While Todd Sharp is driving down the highway between Charlotte and Atlanta, a new sales order triggers a lookup for the customer phone number and salesperson (that would be Todd) assigned to it. The system then polls Siemens OpenScape UC (unified communications) software and checks Todd’s presence status, discovering that he’s working remotely and available only on his cell. OpenScape kicks off a VoIP call to Todd’s cell phone and, using a text-to-speech engine, reads the sales order over the phone. It then prompts Todd to press 1 to autodial the customer. Minutes after the order arrived, Todd is thanking the customer from his car.
“Unified communications is a very overhyped market,” says Mark Straton, senior vice president of global marketing at Siemens Enterprise Networks, “and one that will probably take another two to 10 years to roll out in the enterprise.”
Zeus Kerravala, a Yankee Group analyst, agrees. “The market is basically where it was two years ago,” says Kerravala. “Interest in the enterprise is high, but actual deployments are low.”
Why? In part because most organizations have only partly completed the transition from old TDM phone systems to VoIP, the essential ingredient of UC. Plus, ROI numbers for UC remain elusive. Benefits come in fuzzy areas like higher productivity and faster decision-making, rather than revenue and cost savings. As a result, most organizations apply UC to specific parts of the business where a severe lag in reaching certain individuals can negatively affect the business.
“We’re seeing early adopters in financial services where seconds lost trying to reach someone can mean lots of money,” says David Marshak, senior product manager for unified communications and collaboration at IBM Lotus Software. “We’re also seeing it used in the medical field for first responders, to help them quickly find a close, available doctor with this capability and equipment, and that level of clearance.”
Enter the software gorillas
Another obstacle to mainstream acceptance: Unified communications solutions have tended to originate with IP PBX vendors. Though IP-based, those systems were still largely proprietary, with software tied tightly to hardware and their own client software for UC functions, including instant messaging, VoIP calls, and audio or Web conferencing. Instead of accessing UC functions from the Outlook, Office Communicator, or Sametime clients they already knew, users had to learn a new client.
Today, however, IP telephony and UC are moving toward a more IT-centric software architecture, laying the groundwork for broader acceptance. A prime example is the software-based OpenScape solution, built from the ground up on SIP and SOA, and interoperable with a variety of third-party VoIP and instant messaging systems. But the traditional software players, including Microsoft, IBM, and Oracle, are also getting into the act.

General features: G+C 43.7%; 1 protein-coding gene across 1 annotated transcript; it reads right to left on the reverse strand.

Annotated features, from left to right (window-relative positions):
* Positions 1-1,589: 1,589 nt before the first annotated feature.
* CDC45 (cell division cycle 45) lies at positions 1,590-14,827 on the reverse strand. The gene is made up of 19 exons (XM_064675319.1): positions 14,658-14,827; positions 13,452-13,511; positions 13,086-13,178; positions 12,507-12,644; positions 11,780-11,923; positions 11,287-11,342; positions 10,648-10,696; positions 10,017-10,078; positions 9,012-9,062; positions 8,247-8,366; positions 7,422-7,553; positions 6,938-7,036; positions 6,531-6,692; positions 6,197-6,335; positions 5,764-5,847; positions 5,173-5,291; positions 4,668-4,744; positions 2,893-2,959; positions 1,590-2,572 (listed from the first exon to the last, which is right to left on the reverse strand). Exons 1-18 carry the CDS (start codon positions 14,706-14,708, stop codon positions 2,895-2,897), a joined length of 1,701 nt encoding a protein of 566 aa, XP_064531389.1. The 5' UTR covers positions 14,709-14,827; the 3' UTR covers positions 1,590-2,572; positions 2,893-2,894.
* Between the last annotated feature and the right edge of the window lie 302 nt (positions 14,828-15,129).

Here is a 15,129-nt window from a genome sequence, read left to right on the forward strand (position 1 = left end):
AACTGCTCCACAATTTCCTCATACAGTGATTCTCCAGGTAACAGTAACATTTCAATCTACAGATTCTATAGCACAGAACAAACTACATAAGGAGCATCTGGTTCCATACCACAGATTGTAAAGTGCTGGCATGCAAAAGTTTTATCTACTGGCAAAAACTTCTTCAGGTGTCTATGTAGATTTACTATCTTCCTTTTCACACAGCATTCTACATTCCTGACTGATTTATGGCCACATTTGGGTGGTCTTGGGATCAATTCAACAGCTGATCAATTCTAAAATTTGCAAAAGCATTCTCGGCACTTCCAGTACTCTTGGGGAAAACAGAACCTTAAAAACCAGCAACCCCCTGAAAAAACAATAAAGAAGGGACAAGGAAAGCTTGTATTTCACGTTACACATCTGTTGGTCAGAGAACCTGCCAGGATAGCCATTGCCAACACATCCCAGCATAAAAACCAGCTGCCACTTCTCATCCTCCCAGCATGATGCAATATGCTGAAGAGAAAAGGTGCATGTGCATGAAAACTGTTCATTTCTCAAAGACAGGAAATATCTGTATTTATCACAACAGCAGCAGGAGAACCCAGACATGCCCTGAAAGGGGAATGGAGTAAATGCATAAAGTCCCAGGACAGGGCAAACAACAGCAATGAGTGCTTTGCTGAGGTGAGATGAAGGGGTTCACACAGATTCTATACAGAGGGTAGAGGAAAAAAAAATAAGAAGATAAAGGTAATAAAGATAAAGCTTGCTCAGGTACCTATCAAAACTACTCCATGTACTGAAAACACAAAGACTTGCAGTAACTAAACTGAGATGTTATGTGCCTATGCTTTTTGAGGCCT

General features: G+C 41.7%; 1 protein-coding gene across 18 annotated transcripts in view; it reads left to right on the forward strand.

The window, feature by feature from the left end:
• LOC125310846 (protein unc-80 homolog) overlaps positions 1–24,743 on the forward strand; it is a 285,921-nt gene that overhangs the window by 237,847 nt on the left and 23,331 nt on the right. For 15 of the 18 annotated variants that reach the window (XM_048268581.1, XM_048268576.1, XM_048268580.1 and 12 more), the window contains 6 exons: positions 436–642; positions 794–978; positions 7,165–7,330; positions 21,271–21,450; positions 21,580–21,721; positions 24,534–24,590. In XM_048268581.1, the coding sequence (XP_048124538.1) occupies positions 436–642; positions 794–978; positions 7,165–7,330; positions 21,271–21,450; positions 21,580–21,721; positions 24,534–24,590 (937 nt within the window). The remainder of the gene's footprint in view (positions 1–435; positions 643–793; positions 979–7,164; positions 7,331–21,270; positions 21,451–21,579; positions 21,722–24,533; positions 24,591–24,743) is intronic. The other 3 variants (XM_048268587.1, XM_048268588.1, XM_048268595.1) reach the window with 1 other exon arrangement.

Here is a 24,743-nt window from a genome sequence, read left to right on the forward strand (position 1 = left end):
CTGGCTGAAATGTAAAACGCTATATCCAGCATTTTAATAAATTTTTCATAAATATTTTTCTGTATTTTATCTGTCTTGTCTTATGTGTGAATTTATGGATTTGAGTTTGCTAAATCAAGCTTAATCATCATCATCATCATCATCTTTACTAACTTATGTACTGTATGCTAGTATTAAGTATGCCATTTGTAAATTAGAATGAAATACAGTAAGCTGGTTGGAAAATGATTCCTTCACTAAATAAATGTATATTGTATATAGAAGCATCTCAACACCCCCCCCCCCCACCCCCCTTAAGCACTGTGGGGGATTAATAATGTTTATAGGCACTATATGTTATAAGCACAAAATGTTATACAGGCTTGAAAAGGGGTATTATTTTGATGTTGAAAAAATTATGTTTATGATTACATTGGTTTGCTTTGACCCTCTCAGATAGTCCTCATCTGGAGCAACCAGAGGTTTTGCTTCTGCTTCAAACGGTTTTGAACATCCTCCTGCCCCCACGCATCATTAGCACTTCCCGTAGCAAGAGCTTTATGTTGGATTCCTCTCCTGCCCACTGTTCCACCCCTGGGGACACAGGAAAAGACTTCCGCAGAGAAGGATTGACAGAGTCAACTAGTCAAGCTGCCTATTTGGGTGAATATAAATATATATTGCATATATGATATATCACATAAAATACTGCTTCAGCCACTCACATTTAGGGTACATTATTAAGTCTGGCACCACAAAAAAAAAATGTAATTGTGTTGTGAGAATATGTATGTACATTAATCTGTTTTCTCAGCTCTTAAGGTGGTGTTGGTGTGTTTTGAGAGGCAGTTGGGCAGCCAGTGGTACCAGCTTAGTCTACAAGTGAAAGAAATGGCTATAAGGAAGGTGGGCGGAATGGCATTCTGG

Microsoft’s upcoming OCS (Office Communications Server), which replaces LCS (Live Communications Server), actually includes several SIP-based VoIP calling features typically found in such IP PBXs as Cisco’s Communications Manager, along with video and Web conferencing, telephony management tools, and speech recognition. All of that plus Microsoft’s trademark instant messaging has been rolled in a single package accessible from Microsoft’s Office Communicator client or Outlook. In OCS shops, Office users will be able to click on a person’s name in any Office document and instantly obtain presence information, including whether they are on the phone, and then launch an IM, a voice call, or an audio or Web conference. OCS interoperates with mainstream IP PBXs, but on its own, it can even serve as a small office’s VoIP system.
Microsoft is betting heavily that UC, including voice, will ultimately revolve around productivity software. “The movement of all communications to software is the uber-level thing that’s happening,” says Greg Saint James, Microsoft’s senior director of UC, “and it will benefit everyone, making it much easier to integrate communications with all your other processes.” And of course, Microsoft expects Active Directory to host the corporate dial plan.
Oracle’s Service Delivery Platform, an extension of its fusion middleware, provides a J2EE/SOA-based platform for building and deploying multiple IP communications software services, including IP telephony, video, IMS, and presence – all of which can be integrated with standard backend business applications.
One of the smallest players, BlueNote Networks, is also one of the most advanced in enabling IP communications as a service that a variety of applications can consume. The company’s flagship SessionSuite provides tools for building IP communications Web services and integrates with Active Directory and RADIUS servers. The capability of linking these services to CRM and other business applications is what could make Todd Sharp’s example a reality in many organizations.
The PBX guys go deep
On the other side of this convergence are the traditional IP PBX vendors. An increasing number, including Nortel, Mitel, and Siemens, are moving full speed ahead to build in interoperability with Microsoft LCS and OCS, IBM’s Lotus Sametime IM and conferencing package, and good old Outlook.
IBM recently announced it would license portions of OpenScape to bring connectivity and a single Sametime user interface to a number of different back-end IP PBX systems. This enables voice, video, conferencing, presence, and other UC features to be accessed from the software that users already know -- leveraging investments IT has already made, rather than forcing migration to Cisco, Avaya, or Mitel software.